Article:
Irish hospitals are notorious for overcrowding, long hours, and poor pay, and Australia not only offers better pay and conditions, but the additional benefit of almost year-round sunshine
According to RTÉ, Ireland trains approximately 750 doctors every year, and in 2022 60% of that number moved to Australia in search of better working conditions. Irish hospitals are notorious for overcrowding, long hours, and poor pay, and Australia not only offers better pay and conditions, but the additional benefit of almost year-round sunshine. There has been a long tradition of youth emigration in Ireland, but after years and years of the HSE refusing to make substantial changes, we are at risk of an extreme shortage of doctors to tackle hospital overcrowding when it inevitably occurs — again.
Similarly, the INMO have highlighted the worsening of conditions for nurses and midwives across the country. During the first week of January, when trolley numbers were at their highest, INMO seriously considered industrial action over the horrendous conditions their nurses are forced to work under. They have shared many stories from their members of the reality of working in Irish emergency departments nowadays, including from a nurse named Sarah, who said that “it is soul destroying. We didn’t sign up to go into crisis management. We want to be there for our patients.”
These doctors and nurses, as well as every staff member that helps to keep our hospitals running, worked tirelessly throughout the pandemic to help those who needed it most. Unions have warned as early as July of 2022 that this winter would be especially difficult for staff and patients alike, and yet neither the government nor the HSE stepped in to ensure that another year of overcrowding wouldn’t happen.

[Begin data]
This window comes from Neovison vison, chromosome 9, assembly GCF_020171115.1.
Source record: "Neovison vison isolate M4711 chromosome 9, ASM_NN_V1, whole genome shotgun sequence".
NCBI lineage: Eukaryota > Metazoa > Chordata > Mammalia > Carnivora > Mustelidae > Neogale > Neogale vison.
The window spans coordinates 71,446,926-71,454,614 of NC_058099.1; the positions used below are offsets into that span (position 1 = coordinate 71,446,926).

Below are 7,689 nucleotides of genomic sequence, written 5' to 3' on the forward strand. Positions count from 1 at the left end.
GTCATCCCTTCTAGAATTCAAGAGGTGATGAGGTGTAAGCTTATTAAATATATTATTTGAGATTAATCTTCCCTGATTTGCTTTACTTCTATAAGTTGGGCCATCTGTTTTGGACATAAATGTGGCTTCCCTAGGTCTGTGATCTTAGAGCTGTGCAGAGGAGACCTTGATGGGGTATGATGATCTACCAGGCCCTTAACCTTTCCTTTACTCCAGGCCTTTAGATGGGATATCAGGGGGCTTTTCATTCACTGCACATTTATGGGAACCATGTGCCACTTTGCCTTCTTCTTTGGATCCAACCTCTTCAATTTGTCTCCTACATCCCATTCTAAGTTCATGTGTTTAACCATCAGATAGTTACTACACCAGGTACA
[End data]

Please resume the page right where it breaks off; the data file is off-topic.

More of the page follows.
The HSE will soon need to appoint a new permanent CEO, and a new era must begin.
If the Irish health service wants to keep its top-quality staff, if it wants a bed for every patient that needs one, then huge, sweeping changes are needed. In the 18 years since the HSE was established it has garnered a reputation for being a bureaucratic nightmare with incredibly long waiting lists. The COVID-19 pandemic should have alerted the government to the need for overarching changes in order to ensure the HSE’s future. The HSE will soon need to appoint a new permanent CEO, and a new era must begin. Assurances must be given to doctors and nurses that they will not be made to work for over two weeks on end without a day off, as has been reported to have happened to junior doctors this year as they move between hospitals. Assurances must be made that student nurses are given adequate pay and accommodation benefits. IT systems must be regularly updated, to avoid cyber attacks like the one experienced during the pandemic.
There is hardly an end to the number of ways that the HSE and the Department of Health can help in protecting their staff and their patients. Surely if any sector of society deserves the extra finance to improve it properly, our health service does. We should not have to reach a breaking point for action to be taken. After all, prevention is better than cure.